Arranged and put into English by Lady Gregory, with a Preface by W. B. Yeats. The world’s foremost—and greatest—translation into English of the legends surrounding ancient Irish mythological folk hero Cuchulain.
Parts of this work are derived from some of the oldest tales in all European history, predating the Norse Sagas, Beowulf, and the Nibelungenlied by hundreds of years. Compiled from ancient oral and written versions of the original Gaelic, this work combines the greatest events of the life of Cuchulain and the Ulster Cycle, weaving them together into a coherent, uplifting, and highly satisfying tale of bravery, hardiness, strength, courage, and love. It is a classic in the pantheon of the Western World’s greatest literature.
Lady Gregory’s translation faithfully captures the indigenous Irish style with which she was so familiar and which was missing from all previous English versions. First published in 1902, it quickly became the standard English text of this majestic literary work—and a worldwide best-seller. It also earned Lady Gregory a prominent position as a writer within the Irish Revival.
The poet W. B. Yeats was enthusiastic over the work, starting his introduction by asserting that he thought “this book is the best that has come out of Ireland in my time. Perhaps I should say that it is the best book that has ever come out of Ireland; for the stories which it tells are a chief part of Ireland’s gift to the imagination of the world—and it tells them perfectly for the first time.”
Dedication of the Irish Edition to the People of Kiltartan
I: Birth of Cuchulain
II: Boy Deeds of Cuchulain
III: The Courting of Emer
IV: Bricriu’s Feast, and the War of Words of the Women of Ulster
V: The Championship of Ulster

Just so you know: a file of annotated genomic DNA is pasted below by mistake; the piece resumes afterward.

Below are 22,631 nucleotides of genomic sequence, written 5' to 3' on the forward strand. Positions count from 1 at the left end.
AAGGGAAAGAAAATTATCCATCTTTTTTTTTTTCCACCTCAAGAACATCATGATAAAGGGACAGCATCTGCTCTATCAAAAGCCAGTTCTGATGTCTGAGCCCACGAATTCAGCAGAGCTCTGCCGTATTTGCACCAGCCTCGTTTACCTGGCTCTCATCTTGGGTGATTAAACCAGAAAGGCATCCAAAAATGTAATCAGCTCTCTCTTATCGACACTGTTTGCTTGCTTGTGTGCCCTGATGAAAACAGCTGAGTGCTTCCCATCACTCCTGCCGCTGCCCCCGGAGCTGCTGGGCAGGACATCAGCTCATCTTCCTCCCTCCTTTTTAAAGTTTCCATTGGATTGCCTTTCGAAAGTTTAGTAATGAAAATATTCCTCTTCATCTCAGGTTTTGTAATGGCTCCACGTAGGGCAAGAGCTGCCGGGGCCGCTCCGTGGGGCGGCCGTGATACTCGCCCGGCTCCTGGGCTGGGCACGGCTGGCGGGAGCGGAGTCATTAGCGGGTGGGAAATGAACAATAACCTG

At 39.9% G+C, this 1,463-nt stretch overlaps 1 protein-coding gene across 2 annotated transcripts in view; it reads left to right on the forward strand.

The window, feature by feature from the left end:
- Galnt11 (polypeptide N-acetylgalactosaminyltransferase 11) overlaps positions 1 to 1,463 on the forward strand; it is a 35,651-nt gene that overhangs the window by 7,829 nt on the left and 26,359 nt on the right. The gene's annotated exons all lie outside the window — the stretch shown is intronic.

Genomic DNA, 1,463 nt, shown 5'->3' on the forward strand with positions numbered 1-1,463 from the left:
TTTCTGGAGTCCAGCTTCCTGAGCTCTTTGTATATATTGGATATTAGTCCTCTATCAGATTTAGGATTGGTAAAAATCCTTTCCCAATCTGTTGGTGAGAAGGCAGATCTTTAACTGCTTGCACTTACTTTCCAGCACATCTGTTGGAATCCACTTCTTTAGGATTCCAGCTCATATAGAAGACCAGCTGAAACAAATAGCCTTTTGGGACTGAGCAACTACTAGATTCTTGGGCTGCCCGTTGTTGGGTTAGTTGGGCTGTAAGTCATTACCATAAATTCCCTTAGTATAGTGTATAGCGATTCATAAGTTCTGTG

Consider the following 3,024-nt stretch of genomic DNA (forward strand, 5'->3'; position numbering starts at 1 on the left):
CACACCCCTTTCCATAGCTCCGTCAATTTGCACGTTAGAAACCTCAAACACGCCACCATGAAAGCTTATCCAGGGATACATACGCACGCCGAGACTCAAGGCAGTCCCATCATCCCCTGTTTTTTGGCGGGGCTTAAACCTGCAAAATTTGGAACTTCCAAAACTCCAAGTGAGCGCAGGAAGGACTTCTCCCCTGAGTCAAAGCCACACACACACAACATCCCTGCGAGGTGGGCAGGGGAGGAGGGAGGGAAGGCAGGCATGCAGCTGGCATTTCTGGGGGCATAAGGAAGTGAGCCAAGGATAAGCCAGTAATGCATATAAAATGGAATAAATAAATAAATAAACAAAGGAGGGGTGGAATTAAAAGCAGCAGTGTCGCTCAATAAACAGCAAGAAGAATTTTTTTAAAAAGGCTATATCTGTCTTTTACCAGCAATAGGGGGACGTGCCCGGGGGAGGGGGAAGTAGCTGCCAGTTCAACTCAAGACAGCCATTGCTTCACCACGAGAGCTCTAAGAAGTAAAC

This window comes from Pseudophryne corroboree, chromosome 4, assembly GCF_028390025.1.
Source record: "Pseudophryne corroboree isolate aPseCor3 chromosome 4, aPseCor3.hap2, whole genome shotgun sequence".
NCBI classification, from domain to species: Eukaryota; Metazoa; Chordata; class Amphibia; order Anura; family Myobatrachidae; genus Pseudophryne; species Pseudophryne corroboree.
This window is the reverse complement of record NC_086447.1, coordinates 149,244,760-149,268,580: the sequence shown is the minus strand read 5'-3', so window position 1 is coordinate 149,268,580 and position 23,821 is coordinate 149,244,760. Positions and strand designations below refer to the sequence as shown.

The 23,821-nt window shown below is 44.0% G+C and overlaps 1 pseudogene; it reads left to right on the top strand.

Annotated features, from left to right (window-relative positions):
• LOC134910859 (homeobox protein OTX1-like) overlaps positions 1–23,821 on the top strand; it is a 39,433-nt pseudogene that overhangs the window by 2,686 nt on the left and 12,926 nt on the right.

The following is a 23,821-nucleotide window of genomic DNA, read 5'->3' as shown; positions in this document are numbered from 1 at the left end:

VI: The High King of Ireland
VII: Fate of the Sons of Usnach
VIII: The Dream of Angus Og
X: The Wedding of Maine Morgor
XI: The War for the Bull of Cuailgne
XII: The Awakening of Ulster
XIII: The Two Bulls
XIV: The Only Jealousy of Emer
XV: Advice to a Prince
XVI: The Sons of Doel Dermait
XVII: Battle of Rosnaree
XVIII: The Only Son of Aoife
XIX: The Great Gathering at Muirthemne
XX: Death of Cuchulain
Note by W. B. Yeats on the conversation of Cuchulain and Emer
About the author: Isabella Augusta, or Lady Gregory (1852–1932), was born Isabella Augusta Persse. An Irish dramatist, folklorist, and theatre manager, she co-founded the Irish Literary Theatre and the Abbey Theatre, and wrote numerous short works for both companies. She developed an intense interest in the Irish language and started collecting tales—oral and written—from all parts of Ireland, eventually publishing them in a number of volumes of folk material, including A Book of Saints and Wonders (1906), The Kiltartan History Book (1909), and The Kiltartan Wonder Book (1910). She is particularly remembered for her work behind the Irish Literary Revival.